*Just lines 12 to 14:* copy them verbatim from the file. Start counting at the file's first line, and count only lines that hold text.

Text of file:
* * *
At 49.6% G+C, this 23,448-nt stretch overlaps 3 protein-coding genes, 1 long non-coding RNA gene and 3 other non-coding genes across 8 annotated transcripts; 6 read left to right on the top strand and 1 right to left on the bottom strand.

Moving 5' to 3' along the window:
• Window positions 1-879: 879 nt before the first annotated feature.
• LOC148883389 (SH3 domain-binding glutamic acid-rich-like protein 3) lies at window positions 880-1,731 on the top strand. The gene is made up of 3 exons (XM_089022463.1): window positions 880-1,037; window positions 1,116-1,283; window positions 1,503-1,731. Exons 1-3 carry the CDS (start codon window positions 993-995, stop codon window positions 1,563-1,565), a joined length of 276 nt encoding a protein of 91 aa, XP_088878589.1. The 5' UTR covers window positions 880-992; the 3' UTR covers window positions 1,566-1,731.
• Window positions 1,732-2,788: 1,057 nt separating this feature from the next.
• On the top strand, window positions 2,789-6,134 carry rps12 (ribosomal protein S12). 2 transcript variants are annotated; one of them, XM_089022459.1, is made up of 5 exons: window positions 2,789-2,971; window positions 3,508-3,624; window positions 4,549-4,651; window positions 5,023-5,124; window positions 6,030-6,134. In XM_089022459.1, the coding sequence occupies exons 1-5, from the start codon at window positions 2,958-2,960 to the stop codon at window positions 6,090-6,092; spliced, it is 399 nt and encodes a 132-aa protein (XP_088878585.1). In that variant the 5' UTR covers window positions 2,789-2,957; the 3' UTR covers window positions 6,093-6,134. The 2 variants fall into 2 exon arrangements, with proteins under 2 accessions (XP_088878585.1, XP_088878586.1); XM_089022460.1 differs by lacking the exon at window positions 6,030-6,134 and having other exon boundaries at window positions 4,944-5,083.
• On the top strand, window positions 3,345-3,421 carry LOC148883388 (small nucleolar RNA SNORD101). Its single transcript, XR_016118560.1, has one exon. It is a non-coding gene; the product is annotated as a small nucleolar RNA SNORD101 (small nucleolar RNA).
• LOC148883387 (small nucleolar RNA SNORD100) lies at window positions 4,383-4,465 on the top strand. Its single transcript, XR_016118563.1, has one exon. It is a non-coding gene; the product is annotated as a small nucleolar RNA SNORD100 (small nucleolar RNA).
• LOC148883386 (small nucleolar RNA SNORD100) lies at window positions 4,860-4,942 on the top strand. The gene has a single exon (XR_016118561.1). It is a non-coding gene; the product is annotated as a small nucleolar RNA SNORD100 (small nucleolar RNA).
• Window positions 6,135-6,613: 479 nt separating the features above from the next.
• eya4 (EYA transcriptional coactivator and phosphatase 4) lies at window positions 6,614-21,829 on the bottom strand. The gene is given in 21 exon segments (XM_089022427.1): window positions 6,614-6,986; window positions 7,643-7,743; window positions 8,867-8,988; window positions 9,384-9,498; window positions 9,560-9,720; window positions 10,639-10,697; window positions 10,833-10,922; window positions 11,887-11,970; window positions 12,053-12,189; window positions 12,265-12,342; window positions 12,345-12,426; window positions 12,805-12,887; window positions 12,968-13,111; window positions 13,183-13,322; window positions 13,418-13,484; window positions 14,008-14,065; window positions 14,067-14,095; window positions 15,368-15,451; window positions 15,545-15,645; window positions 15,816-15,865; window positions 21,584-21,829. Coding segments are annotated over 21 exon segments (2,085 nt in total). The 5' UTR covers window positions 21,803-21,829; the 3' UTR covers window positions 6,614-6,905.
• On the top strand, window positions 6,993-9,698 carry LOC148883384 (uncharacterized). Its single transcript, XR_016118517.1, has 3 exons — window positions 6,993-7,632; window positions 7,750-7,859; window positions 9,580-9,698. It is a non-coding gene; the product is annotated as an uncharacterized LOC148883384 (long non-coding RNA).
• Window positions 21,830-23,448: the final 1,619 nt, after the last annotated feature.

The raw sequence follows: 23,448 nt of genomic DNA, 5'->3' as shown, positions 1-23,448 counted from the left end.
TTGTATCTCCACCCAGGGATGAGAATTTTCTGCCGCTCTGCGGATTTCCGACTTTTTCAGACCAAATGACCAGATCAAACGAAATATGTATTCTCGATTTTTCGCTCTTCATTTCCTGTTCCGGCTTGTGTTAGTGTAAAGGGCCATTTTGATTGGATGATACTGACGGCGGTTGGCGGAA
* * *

• On the top strand, window positions 6,993-9,698 carry LOC148883384 (uncharacterized). Its single transcript, XR_016118517.1, has 3 exons — window positions 6,993-7,632; window positions 7,750-7,859; window positions 9,580-9,698. It is a non-coding gene; the product is annotated as an uncharacterized LOC148883384 (long non-coding RNA).
• Window positions 21,830-23,448: the final 1,619 nt, after the last annotated feature.

The raw sequence follows: 23,448 nt of genomic DNA, 5'->3' as shown, positions 1-23,448 counted from the left end.